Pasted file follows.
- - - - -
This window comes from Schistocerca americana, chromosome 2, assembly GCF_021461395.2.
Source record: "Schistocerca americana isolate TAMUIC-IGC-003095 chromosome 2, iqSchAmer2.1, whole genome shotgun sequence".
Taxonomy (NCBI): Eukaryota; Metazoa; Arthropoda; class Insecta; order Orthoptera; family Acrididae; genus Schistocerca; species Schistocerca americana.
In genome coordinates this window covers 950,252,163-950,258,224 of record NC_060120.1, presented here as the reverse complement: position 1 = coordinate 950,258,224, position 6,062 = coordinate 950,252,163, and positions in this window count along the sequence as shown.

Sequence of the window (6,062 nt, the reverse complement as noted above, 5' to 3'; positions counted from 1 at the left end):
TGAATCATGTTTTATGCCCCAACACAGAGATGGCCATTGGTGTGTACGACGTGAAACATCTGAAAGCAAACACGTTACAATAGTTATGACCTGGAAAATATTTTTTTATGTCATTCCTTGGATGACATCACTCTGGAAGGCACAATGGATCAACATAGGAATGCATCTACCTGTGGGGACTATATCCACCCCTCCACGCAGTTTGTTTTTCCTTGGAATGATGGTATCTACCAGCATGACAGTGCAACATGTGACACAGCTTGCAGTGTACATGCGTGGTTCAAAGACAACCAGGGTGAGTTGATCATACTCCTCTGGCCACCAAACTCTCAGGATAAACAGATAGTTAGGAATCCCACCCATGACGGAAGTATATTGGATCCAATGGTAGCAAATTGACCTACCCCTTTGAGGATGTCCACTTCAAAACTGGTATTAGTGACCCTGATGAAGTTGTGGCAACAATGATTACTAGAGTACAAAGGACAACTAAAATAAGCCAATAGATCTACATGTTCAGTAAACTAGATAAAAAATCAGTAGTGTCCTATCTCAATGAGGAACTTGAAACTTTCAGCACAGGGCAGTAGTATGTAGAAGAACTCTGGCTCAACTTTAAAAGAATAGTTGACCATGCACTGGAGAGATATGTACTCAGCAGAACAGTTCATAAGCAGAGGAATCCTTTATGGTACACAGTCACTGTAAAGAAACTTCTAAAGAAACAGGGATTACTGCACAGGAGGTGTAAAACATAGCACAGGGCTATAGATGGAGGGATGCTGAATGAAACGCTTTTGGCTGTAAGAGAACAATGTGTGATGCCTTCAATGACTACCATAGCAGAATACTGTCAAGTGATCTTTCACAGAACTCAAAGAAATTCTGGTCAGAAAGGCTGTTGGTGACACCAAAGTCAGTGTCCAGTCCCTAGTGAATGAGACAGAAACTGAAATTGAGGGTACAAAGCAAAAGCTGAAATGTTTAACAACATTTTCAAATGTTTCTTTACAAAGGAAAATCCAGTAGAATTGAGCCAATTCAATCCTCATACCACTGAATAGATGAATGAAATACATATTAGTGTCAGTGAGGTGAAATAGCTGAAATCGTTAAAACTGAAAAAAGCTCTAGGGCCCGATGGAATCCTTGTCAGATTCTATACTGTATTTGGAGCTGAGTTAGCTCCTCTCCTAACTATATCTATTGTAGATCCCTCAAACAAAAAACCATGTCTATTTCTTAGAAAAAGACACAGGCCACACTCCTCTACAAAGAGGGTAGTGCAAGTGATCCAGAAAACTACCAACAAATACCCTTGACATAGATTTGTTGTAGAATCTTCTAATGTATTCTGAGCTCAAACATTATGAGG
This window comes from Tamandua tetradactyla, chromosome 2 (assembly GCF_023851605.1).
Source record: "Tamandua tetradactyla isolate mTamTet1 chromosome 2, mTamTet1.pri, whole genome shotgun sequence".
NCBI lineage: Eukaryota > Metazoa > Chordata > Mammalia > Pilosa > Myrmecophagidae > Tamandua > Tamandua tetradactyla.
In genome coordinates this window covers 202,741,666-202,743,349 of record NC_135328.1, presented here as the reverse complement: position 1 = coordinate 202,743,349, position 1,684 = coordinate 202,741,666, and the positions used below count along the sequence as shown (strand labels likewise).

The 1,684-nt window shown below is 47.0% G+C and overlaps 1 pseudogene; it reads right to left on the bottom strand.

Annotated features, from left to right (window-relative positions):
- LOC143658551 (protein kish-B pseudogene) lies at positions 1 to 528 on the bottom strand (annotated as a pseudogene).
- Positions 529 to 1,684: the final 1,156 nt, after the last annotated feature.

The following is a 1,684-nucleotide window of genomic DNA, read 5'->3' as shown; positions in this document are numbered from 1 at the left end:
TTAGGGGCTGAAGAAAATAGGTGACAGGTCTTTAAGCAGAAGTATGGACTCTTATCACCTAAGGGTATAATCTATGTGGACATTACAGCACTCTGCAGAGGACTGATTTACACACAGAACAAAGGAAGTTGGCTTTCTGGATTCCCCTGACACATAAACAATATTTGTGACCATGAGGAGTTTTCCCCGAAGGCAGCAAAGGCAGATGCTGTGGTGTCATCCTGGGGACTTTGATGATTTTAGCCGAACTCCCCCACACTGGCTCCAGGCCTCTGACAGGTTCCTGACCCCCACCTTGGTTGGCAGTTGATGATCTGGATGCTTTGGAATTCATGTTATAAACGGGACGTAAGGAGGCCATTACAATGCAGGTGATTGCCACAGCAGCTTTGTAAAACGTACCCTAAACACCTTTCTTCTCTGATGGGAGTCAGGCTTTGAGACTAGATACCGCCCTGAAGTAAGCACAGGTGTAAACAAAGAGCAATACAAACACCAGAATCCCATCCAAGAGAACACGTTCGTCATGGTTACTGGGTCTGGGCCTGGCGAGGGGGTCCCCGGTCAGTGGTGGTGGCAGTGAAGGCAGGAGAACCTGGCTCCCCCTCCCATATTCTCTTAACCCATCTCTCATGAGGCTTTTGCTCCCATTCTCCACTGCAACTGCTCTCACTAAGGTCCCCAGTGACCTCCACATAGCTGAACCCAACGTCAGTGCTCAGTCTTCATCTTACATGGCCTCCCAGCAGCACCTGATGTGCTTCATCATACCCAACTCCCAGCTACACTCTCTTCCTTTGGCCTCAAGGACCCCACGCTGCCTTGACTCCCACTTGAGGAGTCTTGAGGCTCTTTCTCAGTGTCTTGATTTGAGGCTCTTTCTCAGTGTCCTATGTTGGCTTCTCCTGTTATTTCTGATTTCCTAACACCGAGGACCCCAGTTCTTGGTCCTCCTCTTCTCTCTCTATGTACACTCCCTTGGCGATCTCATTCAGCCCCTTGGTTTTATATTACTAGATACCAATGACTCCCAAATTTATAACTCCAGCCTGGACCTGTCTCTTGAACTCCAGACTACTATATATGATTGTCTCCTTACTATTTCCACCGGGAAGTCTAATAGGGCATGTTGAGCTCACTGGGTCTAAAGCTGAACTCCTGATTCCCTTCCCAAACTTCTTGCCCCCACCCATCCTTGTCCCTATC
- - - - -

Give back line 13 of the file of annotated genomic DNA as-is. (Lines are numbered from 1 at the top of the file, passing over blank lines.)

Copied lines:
- LOC143658551 (protein kish-B pseudogene) lies at positions 1 to 528 on the bottom strand (annotated as a pseudogene).